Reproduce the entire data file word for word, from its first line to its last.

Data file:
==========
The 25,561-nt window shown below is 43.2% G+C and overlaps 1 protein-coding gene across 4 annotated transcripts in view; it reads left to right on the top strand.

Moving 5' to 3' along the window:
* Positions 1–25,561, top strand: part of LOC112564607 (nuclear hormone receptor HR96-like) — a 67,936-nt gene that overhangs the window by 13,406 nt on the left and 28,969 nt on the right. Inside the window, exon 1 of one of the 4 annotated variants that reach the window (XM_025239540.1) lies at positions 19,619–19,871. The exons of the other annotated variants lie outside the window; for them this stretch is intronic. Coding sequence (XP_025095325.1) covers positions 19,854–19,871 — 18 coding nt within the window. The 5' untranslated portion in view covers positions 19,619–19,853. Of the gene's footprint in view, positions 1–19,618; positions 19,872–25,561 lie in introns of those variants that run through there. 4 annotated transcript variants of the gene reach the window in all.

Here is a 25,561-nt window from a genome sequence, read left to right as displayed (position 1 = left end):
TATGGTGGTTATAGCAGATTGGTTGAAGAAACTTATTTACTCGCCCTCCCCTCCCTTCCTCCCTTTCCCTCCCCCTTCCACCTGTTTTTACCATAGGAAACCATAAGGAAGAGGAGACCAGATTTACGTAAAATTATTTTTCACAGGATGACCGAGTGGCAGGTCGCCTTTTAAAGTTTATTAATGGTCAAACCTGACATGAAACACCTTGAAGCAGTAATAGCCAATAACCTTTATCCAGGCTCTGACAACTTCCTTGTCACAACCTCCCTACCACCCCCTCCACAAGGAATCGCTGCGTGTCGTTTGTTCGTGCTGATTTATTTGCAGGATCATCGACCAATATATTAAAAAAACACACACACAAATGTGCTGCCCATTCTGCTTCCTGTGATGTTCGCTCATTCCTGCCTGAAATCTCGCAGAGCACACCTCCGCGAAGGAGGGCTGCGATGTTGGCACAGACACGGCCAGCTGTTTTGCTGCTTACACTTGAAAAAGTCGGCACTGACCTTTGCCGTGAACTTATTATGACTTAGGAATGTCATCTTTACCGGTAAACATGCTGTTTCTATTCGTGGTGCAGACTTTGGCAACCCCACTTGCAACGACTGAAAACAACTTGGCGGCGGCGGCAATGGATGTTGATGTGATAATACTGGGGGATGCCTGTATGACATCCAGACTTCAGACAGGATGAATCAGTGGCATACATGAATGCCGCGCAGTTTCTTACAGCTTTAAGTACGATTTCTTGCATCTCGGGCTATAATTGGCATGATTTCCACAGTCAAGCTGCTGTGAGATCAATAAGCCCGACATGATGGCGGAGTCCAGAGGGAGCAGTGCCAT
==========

The 25,561-nt window shown below is 43.2% G+C and overlaps 1 protein-coding gene across 4 annotated transcripts in view; it reads left to right on the top strand.

Moving 5' to 3' along the window:
* Positions 1–25,561, top strand: part of LOC112564607 (nuclear hormone receptor HR96-like) — a 67,936-nt gene that overhangs the window by 13,406 nt on the left and 28,969 nt on the right. Inside the window, exon 1 of one of the 4 annotated variants that reach the window (XM_025239540.1) lies at positions 19,619–19,871. The exons of the other annotated variants lie outside the window; for them this stretch is intronic. Coding sequence (XP_025095325.1) covers positions 19,854–19,871 — 18 coding nt within the window. The 5' untranslated portion in view covers positions 19,619–19,853. Of the gene's footprint in view, positions 1–19,618; positions 19,872–25,561 lie in introns of those variants that run through there. 4 annotated transcript variants of the gene reach the window in all.

Here is a 25,561-nt window from a genome sequence, read left to right as displayed (position 1 = left end):
TATGGTGGTTATAGCAGATTGGTTGAAGAAACTTATTTACTCGCCCTCCCCTCCCTTCCTCCCTTTCCCTCCCCCTTCCACCTGTTTTTACCATAGGAAACCATAAGGAAGAGGAGACCAGATTTACGTAAAATTATTTTTCACAGGATGACCGAGTGGCAGGTCGCCTTTTAAAGTTTATTAATGGTCAAACCTGACATGAAACACCTTGAAGCAGTAATAGCCAATAACCTTTATCCAGGCTCTGACAACTTCCTTGTCACAACCTCCCTACCACCCCCTCCACAAGGAATCGCTGCGTGTCGTTTGTTCGTGCTGATTTATTTGCAGGATCATCGACCAATATATTAAAAAAACACACACACAAATGTGCTGCCCATTCTGCTTCCTGTGATGTTCGCTCATTCCTGCCTGAAATCTCGCAGAGCACACCTCCGCGAAGGAGGGCTGCGATGTTGGCACAGACACGGCCAGCTGTTTTGCTGCTTACACTTGAAAAAGTCGGCACTGACCTTTGCCGTGAACTTATTATGACTTAGGAATGTCATCTTTACCGGTAAACATGCTGTTTCTATTCGTGGTGCAGACTTTGGCAACCCCACTTGCAACGACTGAAAACAACTTGGCGGCGGCGGCAATGGATGTTGATGTGATAATACTGGGGGATGCCTGTATGACATCCAGACTTCAGACAGGATGAATCAGTGGCATACATGAATGCCGCGCAGTTTCTTACAGCTTTAAGTACGATTTCTTGCATCTCGGGCTATAATTGGCATGATTTCCACAGTCAAGCTGCTGTGAGATCAATAAGCCCGACATGATGGCGGAGTCCAGAGGGAGCAGTGCCAT